(Emphasis Added)

11. At this juncture, I consider it prudent to refer to Order 47 Rule 1 of the Code of Civil Procedure, 1908 (hereinafter referred to as the ‘CPC, 1908’) which delineates the boundary within which the review jurisdiction is to be exercised: –

“(a) From the discovery of new and important matters or evidence which after the exercise of due diligence was not within the knowledge of the applicant;

(b) Such important matter or evidence could not be produced by the applicant at the time when the decree was passed or order made; and

(c) On account of some mistake or error apparent on the record or any other sufficient reason.”

12. Recently, in Arun Dev Upadhyaya (supra), the Hon’ble Supreme Court reiterated that review power is to be exercised strictly within the confines of Order 47 Rule 1 of CPC, 1908. Relevant paragraphs are reproduced herein below:

“34. In another case between Shanti Conductors (P) Ltd. v. Assam SEB [Shanti Conductors (P) Ltd. v. Assam SEB, (2020) 2 SCC 677 : (2020) 2 SCC (Civ) 788] , this Court observed that scope of review under Order 47 Rule 1 read with Section 114CPC is limited and under the guise of review, the petitioner cannot be permitted to reagitate and reargue questions which have already been addressed and decided. It was further observed that an error which is not self-evident and has to be detected by a process of reasoning, can hardly be said to be an error apparent on the face of record.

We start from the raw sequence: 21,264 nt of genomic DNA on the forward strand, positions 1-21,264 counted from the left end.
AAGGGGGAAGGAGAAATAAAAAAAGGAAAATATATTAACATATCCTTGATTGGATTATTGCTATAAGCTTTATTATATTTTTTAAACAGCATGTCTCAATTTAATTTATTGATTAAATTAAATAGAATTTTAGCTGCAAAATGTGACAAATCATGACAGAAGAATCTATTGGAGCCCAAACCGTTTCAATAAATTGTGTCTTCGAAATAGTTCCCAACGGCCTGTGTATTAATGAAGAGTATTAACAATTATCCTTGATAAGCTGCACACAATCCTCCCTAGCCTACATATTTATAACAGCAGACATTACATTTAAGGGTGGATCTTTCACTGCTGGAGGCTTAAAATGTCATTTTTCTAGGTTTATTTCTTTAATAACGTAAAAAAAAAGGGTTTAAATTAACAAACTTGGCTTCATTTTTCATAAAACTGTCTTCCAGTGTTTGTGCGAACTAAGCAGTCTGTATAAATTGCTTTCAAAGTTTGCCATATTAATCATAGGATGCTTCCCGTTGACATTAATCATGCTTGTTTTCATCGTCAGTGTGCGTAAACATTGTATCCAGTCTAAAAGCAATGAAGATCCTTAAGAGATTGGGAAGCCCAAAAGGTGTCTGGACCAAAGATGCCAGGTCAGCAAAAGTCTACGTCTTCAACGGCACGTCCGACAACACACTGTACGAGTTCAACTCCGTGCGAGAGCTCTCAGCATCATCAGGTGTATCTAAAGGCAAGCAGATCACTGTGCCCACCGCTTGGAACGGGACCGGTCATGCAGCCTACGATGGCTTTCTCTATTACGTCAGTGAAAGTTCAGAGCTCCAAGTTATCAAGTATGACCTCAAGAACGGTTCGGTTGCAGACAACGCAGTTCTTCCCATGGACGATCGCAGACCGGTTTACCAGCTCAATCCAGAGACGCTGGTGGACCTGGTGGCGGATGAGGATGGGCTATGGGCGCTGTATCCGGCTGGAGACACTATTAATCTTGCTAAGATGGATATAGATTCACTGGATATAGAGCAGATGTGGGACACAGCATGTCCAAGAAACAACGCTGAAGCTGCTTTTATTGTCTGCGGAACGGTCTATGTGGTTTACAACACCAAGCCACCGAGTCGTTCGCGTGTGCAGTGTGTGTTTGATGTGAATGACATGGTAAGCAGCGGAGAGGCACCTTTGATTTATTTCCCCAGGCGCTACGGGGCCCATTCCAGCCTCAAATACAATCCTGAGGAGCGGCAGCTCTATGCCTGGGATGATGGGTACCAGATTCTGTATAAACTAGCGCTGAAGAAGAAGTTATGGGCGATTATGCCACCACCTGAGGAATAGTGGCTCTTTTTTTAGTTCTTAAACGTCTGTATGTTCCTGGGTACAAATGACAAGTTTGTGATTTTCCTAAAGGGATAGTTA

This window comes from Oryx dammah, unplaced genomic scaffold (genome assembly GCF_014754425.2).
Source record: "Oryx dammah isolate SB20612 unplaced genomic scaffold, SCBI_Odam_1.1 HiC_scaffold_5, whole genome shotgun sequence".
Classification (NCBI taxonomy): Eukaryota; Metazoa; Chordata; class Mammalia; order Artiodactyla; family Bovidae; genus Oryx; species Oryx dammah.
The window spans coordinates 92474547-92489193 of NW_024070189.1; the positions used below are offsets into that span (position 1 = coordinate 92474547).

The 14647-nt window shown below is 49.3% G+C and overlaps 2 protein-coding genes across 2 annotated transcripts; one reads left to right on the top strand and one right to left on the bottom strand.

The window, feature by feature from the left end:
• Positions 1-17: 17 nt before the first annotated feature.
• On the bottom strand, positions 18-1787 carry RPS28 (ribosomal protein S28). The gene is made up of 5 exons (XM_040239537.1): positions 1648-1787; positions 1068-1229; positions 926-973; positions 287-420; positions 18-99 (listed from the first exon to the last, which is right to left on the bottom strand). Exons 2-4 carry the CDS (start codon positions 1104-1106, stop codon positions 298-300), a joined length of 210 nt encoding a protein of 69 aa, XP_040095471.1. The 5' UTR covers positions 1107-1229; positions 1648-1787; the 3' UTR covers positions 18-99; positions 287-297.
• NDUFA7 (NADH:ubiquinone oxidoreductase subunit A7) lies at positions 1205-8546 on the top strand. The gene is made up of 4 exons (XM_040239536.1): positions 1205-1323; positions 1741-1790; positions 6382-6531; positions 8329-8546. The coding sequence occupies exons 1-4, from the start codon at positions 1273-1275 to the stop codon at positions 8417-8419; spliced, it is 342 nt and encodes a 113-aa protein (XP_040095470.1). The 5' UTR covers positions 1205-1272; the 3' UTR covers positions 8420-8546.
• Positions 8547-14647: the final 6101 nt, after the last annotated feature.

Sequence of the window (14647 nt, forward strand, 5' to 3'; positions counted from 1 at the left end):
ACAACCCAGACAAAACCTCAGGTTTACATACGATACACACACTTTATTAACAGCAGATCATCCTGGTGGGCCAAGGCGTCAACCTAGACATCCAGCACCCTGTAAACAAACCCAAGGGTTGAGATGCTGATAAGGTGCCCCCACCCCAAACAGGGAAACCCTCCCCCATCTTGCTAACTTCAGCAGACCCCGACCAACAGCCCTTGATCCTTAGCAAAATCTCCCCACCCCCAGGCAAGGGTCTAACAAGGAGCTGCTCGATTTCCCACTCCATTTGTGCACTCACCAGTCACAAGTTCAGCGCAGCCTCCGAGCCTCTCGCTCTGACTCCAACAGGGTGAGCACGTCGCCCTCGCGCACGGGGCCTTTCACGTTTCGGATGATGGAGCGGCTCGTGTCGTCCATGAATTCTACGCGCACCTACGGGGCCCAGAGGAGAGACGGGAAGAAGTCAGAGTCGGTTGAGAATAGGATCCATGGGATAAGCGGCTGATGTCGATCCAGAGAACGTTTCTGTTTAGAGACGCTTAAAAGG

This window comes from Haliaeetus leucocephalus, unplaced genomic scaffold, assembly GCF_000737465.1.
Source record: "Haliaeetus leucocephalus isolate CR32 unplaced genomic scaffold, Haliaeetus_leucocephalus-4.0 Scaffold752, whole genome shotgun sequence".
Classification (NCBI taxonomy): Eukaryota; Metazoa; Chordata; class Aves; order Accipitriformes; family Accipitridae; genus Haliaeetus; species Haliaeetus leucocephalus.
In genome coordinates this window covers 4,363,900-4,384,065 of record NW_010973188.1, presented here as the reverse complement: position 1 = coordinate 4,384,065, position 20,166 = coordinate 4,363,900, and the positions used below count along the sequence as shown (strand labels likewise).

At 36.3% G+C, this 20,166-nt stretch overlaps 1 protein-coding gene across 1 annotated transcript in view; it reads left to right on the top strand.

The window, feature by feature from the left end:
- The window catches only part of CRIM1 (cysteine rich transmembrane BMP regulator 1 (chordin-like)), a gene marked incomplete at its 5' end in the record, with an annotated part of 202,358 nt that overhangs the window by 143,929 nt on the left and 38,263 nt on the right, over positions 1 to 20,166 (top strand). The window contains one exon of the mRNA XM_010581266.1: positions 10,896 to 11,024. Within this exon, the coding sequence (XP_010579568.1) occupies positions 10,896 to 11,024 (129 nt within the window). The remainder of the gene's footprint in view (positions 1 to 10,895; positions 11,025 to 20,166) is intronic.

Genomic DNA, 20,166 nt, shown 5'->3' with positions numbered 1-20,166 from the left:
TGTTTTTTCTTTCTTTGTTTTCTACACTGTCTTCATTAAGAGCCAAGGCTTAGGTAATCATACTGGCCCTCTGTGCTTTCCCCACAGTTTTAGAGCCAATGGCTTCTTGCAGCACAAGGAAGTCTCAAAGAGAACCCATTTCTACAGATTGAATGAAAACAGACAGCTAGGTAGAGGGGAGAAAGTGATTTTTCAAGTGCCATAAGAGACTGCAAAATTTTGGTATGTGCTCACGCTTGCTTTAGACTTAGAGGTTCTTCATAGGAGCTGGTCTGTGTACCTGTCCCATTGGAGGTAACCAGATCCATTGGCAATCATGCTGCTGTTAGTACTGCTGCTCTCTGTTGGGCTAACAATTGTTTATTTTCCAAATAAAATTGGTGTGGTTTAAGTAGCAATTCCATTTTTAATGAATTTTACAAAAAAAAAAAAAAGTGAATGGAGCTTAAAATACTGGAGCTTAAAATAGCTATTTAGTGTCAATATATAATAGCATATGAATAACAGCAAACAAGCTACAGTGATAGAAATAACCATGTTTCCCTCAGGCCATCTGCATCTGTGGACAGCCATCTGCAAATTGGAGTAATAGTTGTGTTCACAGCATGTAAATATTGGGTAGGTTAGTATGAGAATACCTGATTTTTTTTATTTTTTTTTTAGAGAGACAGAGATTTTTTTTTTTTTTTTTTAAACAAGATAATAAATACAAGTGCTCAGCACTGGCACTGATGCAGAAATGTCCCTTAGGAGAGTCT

35. From the above, it is evident that a power to review cannot be exercised as an appellate power and has to be strictly confined to the scope and ambit of Order 47 Rule 1CPC. An error on the face of record must be such an error which, mere looking at the record should strike and it should not require any long-drawn process of reasoning on the points where there may conceivably be two opinions.”

13. In Parsion Devi -v- Sumitri Devi reported in (1997) 8 SCC 715, the Hon’ble Supreme Court espoused that the power under Order 47 Rule 1 of the CPC, 1908 does not allow for an erroneous decision to be “reheard and ” Relevant paragraphs are extracted below: